Democrats control of the House is arguably more imperiled than their hold on the Senate. Thats a function of the Senate seats that are up for reelection as well as the lay of the land in the House, where Republicans are able to re-draw many more districts in their favor after the 2020 Census.

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Race To 2022 Midterms Begins: Why Pennsylvania Matters Next Year

“Since 1970, when the new election rules took effect, weve never had an open gubernatorial race and open senate race at the same time,” said Yost, who is in charge of the highly-regarded Franklin & Marshall CollegePoll. “Youre going to have a lot more interest than youd normally have because you have two very important statewide campaigns being run.”

Here is a full list of candidates who have filed federal campaign paperwork, and the amount of money they have raised so far, according to federal election filings:


Annual Congressional Competitiveness Report 2020

Senate Republicans all however give up to Trump on wall ...

Ballotpedia’s Annual Congressional Competitiveness report for 2020 includes information on the number of elections featuring candidates from both major parties, the number of open seats, and more.

HIGHLIGHTS

  • More U.S. House races were contested by members of both major parties than in any general election since at least 1920, with 95.4% of races featuring major party competition.
  • Of the U.S. Representatives and U.S. Senators who were eligible to run for re-election in 2018, 55 of them did not appear on the general election ballot in 2020.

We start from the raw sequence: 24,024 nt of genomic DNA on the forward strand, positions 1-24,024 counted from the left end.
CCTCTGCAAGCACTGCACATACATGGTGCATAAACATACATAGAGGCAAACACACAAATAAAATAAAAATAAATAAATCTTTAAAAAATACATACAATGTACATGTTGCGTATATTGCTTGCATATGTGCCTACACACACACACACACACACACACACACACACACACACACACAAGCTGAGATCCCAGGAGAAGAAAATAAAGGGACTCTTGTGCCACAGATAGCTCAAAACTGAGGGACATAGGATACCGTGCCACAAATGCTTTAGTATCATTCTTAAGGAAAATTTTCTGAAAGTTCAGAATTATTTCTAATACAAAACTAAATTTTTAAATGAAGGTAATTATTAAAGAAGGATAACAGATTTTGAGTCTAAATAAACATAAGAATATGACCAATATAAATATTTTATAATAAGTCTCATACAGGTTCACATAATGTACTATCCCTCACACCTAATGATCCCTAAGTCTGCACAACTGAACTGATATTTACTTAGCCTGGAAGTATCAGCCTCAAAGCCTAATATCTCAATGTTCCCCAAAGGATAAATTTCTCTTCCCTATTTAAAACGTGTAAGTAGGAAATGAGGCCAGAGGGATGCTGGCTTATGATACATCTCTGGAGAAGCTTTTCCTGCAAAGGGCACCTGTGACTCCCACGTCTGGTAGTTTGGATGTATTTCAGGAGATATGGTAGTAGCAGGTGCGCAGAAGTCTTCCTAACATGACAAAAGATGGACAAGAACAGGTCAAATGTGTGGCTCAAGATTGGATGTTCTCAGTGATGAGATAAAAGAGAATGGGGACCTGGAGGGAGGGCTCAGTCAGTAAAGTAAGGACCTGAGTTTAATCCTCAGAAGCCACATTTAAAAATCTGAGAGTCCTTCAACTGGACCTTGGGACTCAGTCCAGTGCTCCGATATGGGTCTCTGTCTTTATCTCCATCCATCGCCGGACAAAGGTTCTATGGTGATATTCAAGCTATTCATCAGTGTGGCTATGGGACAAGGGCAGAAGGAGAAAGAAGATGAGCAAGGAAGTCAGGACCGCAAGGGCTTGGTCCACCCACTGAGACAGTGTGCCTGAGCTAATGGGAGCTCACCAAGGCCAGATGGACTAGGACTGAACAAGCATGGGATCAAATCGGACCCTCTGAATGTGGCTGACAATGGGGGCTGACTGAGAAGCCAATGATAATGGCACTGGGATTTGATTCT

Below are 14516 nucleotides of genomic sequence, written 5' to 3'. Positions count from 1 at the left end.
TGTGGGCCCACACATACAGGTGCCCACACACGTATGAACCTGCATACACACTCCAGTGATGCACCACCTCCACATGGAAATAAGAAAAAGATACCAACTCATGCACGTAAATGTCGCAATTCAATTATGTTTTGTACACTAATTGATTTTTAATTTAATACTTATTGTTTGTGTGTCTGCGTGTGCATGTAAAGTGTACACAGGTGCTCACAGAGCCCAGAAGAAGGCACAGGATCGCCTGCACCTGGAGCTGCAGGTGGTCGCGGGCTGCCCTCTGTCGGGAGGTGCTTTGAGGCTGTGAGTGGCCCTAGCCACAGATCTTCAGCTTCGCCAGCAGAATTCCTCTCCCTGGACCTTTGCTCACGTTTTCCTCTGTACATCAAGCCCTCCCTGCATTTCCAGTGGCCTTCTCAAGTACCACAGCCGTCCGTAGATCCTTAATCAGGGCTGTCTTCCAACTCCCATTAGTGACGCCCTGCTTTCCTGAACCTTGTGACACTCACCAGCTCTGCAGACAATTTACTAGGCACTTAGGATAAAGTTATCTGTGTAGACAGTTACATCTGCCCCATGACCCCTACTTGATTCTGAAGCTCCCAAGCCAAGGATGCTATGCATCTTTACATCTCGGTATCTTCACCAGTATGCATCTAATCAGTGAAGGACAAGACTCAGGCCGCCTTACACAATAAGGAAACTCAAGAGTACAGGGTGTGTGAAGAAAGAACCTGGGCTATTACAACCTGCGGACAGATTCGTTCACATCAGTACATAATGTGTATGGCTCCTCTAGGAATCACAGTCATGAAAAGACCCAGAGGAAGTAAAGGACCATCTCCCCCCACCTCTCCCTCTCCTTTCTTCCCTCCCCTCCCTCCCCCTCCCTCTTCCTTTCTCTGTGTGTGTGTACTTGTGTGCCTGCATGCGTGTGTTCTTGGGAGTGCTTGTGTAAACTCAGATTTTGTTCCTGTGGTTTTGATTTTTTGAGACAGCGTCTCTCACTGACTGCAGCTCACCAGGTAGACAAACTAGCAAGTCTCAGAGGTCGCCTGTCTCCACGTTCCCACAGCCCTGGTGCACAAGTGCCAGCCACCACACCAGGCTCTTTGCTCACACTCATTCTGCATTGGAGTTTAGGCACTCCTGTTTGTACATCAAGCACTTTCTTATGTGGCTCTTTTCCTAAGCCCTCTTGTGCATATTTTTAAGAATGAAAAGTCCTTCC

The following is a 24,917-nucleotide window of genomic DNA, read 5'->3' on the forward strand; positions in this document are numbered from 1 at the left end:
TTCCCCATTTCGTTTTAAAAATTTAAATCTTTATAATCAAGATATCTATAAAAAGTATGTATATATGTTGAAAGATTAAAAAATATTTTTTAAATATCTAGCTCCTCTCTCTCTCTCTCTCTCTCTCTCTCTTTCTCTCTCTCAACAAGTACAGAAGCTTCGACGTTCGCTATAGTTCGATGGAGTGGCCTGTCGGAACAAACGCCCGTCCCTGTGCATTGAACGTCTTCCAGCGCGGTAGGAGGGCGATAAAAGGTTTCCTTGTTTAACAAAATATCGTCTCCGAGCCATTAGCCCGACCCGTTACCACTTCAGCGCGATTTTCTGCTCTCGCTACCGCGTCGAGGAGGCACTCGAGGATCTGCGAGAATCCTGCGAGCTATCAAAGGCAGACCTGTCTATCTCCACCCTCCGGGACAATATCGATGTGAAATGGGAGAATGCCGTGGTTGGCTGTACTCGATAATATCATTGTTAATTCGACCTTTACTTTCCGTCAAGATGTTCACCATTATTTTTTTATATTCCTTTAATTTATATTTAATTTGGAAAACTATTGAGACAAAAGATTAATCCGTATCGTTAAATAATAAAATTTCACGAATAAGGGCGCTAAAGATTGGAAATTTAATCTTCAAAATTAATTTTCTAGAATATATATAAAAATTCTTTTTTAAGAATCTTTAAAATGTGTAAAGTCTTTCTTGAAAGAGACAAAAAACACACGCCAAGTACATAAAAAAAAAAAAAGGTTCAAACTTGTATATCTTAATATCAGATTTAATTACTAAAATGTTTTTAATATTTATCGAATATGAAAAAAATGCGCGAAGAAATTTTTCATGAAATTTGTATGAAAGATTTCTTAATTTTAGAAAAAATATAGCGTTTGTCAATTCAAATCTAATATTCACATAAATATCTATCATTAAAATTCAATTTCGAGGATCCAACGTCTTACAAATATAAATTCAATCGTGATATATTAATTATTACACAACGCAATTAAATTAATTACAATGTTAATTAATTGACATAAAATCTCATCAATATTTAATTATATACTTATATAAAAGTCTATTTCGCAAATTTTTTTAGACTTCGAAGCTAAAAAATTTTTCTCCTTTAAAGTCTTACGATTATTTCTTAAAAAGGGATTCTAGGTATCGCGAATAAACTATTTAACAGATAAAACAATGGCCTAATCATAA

• In the 53 open seats where an incumbent either did not seek re-election or was defeated in a primary, there were 13 races where the incumbent’s district overlapped at least one pivot county in 2008 and 2012, before switching to support President Donald Trump in 2016).
  • In 20 races, only one major party candidate appeared on the general election ballot, the lowest number compared to the preceding decade.
  • Special elections to United States Senate are often required in the event of vacancies. As of December 2021 , there had been no special elections for U.S. Senate scheduled for the 117th Congress.

    Special elections, 2013-2020

    Fifty special elections to the United States Congress were held during the 113th through 116th Congresses. During that time, special elections were called for 16 seats vacated by Democrats and 34 vacated by Republicans.

    Congressional special election vacancies and results, 113th Congress to 116th Congress
    Congress

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    Direct Election Of Senators